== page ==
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Sanding/Wet sanding after super gluing the fretboard

Discussion in 'Hardware, Setup & Repair [BG]' started by Alex E, Mar 7, 2013.


  1. Alex E

    Alex E

    Mar 2, 2006
    Seeking grit advice and overall sanding expertise here. I just completed a cyanoacrylate finish on my Fretless and am very pleased with the results tonally. It went from a moderate amount of mwahh to super mwahh with a brighter treble tone due to the hardening of the fretboard. Really sounds nifty. Very impressed and overall, it was quite easy to do.

    Aesthetically, the finish is nice and glossy. Very pretty, but not perfectly glossy. There are a few spots where it is shiny, but....tiny pitted, I guess would be the word to describe it.

    I slapped on 15 coats of glue, let it cure, then dry sanded 220, 500 and wet sanded 1000 and 1200.

    I would have wet sanded up to 2000, but couldn't easily find grits above 1200, so I just called it good and compound polished after 1200. My question is: Did I get the less-than-perfect finish due to not going up to 2000 grit? I also wonder if I should have sanded a bit more with the 220 grit before moving higher. Having never done this before, I was afraid to strip too much finish with 220 grit. Actually, I wasn't sure how much time to spend sanding with each grit. Advice please!
     
  2. Hopkins

    Hopkins Supporting Member Commercial User

    Nov 17, 2010
    Houston Tx
    Owner/Builder @Hopkins Guitars
    I think you skipped to many grits. Start over with 400 wet, then go 600, 800, 1000, 1500, then 2000 if you can find it. 220 is just to course to use in finish sanding, and it would take days to get all the scratches left by 500 grit out with 1000. I think you're on the right track, you just skipped a few steps.
     
  3. Stew Mac has a sand paper/micro mess pack that's not too expensive. I would take the advice above.
     
  4. Big B.

    Big B.

    Dec 31, 2007
    Austin, TX
    To polish my CA coated boards I finish after 2000 grit with automotive cutting compound and then finally with an automotive swirl remover applied with a rotary foam pad in my hand drill. (Make sure to use a different pad for each compound)

    [​IMG][/IMG]

    [​IMG][/IMG]

    Neither of these pics do a great job of showing the shine but I've had no trouble polishing CA to the point that it is indistinguishable from the polished nitro finish on the rest of the bass.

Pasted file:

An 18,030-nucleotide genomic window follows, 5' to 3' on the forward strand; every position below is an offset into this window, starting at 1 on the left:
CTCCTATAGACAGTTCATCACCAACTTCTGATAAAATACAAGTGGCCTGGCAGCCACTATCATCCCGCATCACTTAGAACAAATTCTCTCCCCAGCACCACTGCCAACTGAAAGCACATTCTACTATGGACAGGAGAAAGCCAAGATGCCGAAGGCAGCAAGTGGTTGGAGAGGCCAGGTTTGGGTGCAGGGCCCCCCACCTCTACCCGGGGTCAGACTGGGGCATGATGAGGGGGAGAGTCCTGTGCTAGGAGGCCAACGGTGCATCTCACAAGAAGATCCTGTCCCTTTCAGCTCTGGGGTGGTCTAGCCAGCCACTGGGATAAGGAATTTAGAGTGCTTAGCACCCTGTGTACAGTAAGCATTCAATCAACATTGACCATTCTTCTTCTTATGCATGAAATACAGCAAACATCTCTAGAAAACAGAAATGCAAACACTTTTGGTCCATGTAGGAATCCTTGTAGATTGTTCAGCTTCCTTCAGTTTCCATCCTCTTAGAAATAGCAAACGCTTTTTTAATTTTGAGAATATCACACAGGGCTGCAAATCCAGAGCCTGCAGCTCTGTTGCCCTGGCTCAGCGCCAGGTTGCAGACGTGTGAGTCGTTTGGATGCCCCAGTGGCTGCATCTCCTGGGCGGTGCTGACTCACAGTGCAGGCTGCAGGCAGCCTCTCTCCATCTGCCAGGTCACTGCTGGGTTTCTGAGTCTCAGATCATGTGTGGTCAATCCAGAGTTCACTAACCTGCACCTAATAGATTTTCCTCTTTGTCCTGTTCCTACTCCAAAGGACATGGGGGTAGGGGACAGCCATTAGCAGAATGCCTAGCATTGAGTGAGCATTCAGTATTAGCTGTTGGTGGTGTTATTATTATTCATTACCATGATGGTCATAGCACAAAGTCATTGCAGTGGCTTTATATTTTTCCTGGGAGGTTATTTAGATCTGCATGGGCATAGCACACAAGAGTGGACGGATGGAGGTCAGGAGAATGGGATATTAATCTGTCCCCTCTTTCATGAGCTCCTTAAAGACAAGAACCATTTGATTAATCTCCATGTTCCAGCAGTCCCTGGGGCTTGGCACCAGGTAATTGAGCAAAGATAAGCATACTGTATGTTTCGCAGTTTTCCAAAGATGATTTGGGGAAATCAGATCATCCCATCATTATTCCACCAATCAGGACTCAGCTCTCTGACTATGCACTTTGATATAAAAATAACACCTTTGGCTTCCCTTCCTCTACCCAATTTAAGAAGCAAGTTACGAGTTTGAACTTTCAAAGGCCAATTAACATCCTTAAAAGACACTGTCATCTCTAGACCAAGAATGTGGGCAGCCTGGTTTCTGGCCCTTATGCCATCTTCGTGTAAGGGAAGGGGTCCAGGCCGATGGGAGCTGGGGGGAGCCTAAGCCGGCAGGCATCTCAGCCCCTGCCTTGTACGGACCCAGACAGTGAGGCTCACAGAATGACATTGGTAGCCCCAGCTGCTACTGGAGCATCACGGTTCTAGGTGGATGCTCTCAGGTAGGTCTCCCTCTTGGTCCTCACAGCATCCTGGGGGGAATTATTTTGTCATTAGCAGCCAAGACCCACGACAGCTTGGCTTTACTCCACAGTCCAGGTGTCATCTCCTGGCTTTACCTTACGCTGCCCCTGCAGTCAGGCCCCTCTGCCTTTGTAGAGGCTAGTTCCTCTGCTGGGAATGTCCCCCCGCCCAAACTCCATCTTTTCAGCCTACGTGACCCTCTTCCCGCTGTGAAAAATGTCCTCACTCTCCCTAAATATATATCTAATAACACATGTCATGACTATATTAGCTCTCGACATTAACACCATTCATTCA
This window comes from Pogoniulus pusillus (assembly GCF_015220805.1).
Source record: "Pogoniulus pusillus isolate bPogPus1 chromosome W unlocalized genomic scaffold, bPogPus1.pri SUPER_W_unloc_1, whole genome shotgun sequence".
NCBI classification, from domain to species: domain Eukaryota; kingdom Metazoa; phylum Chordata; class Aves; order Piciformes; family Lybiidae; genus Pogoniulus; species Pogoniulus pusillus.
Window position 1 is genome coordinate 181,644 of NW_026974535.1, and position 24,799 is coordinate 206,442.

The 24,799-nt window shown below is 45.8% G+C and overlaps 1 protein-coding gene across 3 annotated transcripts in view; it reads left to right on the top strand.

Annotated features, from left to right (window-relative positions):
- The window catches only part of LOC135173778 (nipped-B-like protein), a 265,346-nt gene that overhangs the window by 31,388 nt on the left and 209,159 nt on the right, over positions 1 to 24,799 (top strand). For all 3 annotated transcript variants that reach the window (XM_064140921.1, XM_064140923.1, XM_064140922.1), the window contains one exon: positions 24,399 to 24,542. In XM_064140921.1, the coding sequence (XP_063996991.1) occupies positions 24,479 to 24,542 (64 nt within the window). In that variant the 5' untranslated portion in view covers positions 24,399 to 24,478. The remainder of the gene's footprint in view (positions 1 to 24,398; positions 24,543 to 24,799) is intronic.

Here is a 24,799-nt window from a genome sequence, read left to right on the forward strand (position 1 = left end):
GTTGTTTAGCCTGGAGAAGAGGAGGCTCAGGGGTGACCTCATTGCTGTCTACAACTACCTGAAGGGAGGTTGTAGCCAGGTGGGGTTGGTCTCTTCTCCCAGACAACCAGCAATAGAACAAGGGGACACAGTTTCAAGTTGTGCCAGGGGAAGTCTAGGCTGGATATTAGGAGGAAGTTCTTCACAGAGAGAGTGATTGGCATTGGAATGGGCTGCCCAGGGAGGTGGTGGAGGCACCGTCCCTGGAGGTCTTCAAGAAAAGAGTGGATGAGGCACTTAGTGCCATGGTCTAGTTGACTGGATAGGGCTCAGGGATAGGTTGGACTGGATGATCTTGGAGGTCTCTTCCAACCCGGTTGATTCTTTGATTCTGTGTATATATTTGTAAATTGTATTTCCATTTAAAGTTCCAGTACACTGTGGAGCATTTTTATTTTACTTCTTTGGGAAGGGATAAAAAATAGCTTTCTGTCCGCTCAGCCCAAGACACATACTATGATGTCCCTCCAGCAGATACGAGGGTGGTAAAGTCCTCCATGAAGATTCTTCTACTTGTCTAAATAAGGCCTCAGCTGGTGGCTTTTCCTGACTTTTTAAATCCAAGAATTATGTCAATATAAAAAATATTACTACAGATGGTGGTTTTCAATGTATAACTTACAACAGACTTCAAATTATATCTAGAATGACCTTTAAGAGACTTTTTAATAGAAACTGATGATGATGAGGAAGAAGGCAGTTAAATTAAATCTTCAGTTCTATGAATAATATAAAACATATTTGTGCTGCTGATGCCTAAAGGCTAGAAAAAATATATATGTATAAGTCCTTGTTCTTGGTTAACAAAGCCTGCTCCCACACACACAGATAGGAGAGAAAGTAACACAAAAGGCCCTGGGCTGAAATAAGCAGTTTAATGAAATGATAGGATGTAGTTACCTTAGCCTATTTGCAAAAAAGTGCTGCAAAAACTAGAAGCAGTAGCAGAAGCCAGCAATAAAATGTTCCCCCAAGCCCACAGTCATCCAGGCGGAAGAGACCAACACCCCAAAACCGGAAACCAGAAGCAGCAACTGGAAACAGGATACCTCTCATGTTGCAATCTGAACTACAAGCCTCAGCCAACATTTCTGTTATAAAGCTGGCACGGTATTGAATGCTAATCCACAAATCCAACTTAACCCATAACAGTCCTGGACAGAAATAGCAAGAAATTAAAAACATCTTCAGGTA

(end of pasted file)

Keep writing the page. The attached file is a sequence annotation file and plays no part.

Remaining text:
5. Meddle

    Meddle

    Jul 27, 2009
    Scotland
    Watch and not burn through the CA at any point. I've found it way easy to do if your neck has any sort of radius. Drop-filling CA is a nightmare.

    Also, remember that frets can be level but the wood can be slightly inconsistent. Never a problem when fretted but an issue if you defret a neck.
     
  6. 0000 steal wool
     
  7. Alex E

    Alex E

    Mar 2, 2006
    Thanks to all for their advice. Love the pictures of that unlined fretboard. It does look very perfectly glossy. Beautiful bass. Interestingly, my results are not that far off.

    I was never sure how long to keep sanding with each grit level, so to risk not overdoing it, I would not sand more than 2 minutes with each grit-level. Totally unscientific, but I was playing it safe.

    What is the smoothness goal to achieve with each graduation level of sanding grit?
     
  8. Big B.

    Big B.

    Dec 31, 2007
    Austin, TX
    I approach polishing a finished fingerboard the same way I polish a lacquered body. The first grit is the most important and I usually start with 600 grit and a rubber sanding block. The first grit flattens the surface completely. When you wetsand it helps to use warm water. A drop or two of dish.soap will also help keep your sandpaper from loading up and leaving scratches. All of those tiny spots you mentioned need to be leveled out in that grit. Once the finish is flat with no shiny (low) spots I move to the next grit. Make sure you wipe the board dry to look for low spots as water hides them and makes everything look even. I then move through successively higher grits, 800, 1000, 1200, 1500, 2000. Since your surface is already flat from the initial pass each higher grit simply removes the scratch pattern of the grit that came before and moderate hand sanding is usually enough.

    Once I reach 2000 grit I move to polishing compounds applied with a foam rotary pad as I described in my first post. Hope this helps out.
     
  9. Alex E

    Alex E

    Mar 2, 2006
    Ah, Big B, thanks very much! This was the type of specific info I needed. So my mistake was in the first part of the sanding with the rough grit!

    This helps much. I didn't know if the imperfections were being caused by not enough sanding with the heavier grit or the lighter grit. I'm off to get the finish perfect now!! :bassist: Thanks very much.
     

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